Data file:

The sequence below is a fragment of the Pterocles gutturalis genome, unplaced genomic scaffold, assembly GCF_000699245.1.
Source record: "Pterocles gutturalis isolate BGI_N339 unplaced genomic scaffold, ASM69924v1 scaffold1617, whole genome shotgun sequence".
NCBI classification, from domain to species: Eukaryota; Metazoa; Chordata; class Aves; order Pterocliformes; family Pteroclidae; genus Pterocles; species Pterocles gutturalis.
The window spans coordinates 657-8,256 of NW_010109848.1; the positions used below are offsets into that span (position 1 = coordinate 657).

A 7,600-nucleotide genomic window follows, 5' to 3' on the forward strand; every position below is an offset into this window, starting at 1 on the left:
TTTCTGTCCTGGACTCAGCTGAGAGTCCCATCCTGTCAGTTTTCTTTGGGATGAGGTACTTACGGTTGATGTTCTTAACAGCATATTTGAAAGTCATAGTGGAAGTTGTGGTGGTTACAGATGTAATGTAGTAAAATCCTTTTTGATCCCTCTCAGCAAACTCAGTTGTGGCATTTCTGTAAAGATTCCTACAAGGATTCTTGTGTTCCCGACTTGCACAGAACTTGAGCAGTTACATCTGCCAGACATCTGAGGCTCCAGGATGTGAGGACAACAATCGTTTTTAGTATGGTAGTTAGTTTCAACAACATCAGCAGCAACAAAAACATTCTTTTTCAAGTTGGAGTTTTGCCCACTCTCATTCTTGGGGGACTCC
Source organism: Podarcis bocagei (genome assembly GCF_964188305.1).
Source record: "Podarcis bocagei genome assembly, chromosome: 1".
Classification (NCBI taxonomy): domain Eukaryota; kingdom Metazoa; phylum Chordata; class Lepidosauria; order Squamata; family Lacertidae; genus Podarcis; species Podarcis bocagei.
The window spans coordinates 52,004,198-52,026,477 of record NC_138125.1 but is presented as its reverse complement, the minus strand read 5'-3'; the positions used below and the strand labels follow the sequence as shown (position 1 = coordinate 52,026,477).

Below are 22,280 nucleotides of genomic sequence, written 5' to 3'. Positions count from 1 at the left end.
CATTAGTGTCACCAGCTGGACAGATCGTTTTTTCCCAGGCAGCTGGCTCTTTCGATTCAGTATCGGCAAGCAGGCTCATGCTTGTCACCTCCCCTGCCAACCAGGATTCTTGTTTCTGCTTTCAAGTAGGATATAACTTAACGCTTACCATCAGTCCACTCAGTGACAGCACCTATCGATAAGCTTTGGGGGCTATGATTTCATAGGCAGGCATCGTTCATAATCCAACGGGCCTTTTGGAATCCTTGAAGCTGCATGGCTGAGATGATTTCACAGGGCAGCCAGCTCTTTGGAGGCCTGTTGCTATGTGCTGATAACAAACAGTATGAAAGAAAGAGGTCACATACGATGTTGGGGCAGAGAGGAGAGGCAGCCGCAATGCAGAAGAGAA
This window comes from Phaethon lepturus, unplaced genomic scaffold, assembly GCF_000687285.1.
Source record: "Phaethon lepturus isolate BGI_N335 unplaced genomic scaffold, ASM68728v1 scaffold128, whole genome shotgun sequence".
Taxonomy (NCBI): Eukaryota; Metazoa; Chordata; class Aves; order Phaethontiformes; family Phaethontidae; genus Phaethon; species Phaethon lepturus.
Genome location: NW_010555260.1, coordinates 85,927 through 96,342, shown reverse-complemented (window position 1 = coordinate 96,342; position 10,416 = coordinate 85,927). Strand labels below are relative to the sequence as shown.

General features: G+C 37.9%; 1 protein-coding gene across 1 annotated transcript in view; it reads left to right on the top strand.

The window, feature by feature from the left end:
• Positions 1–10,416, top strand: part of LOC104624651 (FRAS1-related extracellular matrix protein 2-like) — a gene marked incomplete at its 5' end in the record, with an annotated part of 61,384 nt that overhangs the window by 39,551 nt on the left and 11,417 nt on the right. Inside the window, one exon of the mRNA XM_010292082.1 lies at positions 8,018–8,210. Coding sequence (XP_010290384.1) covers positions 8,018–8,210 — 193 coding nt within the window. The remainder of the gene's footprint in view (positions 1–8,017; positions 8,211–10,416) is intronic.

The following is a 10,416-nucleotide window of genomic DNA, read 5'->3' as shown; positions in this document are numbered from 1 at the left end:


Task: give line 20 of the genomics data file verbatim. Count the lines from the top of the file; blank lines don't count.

The following is a 10,416-nucleotide window of genomic DNA, read 5'->3' as shown; positions in this document are numbered from 1 at the left end: